Most discussion today on addressing the illegal immigration focuses on border security. But we learned from past experiences is that enhancing border security alone is inadequate and ineffective to reduce illegal immigration. Since most of illegal immigrants are economic migrants, maybe it’s time to revival something worked well in the past for both economic migrants and the U.S. economy, the Bracero program.
Domestic violence is a real and persistent problem in the U.S. and around the world. On average, four to five people are murdered by their intimate partners each day in America. Several hundred people are raped or sexually assaulted daily. Domestic violence, dating violence, sexual assault, and stalking (“the four crimes”) affect more than just the victims of these abuses. They fill emergency rooms and morgues, keep employees from being able to work, terrorize children, and interfere with their ability to learn. They drive up health care costs, contribute to crime on our streets, and cause lasting harm to families and communities.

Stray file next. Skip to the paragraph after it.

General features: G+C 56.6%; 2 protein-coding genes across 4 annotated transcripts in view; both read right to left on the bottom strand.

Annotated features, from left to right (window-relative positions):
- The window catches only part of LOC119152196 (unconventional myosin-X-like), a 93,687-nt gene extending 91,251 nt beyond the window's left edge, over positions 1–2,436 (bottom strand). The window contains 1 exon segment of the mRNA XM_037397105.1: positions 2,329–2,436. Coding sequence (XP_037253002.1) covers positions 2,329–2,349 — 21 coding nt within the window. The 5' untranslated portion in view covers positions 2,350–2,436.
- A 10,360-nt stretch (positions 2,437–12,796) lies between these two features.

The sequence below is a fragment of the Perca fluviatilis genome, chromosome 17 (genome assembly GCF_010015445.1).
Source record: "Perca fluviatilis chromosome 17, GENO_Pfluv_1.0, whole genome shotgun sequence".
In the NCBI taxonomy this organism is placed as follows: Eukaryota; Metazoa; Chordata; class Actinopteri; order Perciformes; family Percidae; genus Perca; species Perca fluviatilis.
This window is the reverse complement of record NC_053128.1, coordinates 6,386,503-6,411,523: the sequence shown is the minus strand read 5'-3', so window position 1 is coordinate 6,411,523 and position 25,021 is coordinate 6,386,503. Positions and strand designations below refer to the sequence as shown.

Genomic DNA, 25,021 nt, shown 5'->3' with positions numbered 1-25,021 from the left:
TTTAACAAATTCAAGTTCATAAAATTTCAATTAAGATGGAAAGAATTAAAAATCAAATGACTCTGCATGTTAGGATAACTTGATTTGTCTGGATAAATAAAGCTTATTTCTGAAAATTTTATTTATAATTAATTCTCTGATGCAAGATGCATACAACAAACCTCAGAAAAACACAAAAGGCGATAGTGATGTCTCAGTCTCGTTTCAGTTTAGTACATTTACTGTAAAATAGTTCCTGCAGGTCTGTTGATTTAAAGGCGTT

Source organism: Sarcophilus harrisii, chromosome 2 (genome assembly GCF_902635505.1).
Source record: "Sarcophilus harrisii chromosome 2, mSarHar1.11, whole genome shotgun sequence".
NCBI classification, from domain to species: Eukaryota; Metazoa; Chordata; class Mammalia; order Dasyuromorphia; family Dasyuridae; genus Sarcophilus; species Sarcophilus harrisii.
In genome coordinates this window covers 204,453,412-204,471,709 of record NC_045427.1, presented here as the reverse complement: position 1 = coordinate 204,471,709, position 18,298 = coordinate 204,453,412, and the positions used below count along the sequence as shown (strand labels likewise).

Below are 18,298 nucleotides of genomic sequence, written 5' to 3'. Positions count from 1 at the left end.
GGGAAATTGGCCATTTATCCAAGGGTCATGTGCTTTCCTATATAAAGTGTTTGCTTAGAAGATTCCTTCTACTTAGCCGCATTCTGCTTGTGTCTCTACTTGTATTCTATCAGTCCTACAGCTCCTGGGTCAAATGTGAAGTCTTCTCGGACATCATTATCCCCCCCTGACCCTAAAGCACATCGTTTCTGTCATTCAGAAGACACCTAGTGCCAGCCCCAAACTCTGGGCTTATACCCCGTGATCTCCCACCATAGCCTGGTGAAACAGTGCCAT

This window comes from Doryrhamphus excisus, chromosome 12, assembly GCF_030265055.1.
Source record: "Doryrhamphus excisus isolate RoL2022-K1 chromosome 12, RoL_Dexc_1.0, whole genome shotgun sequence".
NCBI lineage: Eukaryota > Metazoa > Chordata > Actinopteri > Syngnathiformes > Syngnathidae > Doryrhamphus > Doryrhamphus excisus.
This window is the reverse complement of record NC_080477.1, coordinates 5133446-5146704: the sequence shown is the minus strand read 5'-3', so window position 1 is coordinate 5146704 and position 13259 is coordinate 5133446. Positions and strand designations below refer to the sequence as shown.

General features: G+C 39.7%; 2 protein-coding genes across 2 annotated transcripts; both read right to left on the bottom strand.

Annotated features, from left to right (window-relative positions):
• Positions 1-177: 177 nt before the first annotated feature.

For decades, It’s a Wonderful Life has been shown every Christmas season. Besides being an icon of America’s cinematic history, this movie offers us a historic perspective of how credit, both financial and social, intertwined before today’s computers and technology. Set on Christmas Eve of 1945, the plot relives the life of banker George Bailey about to commit suicide because some of the bank’s money has been inadvertently misplaced by his absent-minded uncle, which unfortunately occurs just before a government audit of his bank’s financial records is due, placing the bank’s continuance in peril. I won’t spoil the ending for those who haven’t seen the movie, but suffice to say, the movie delves into topics of vital consequence in today’s world of credit.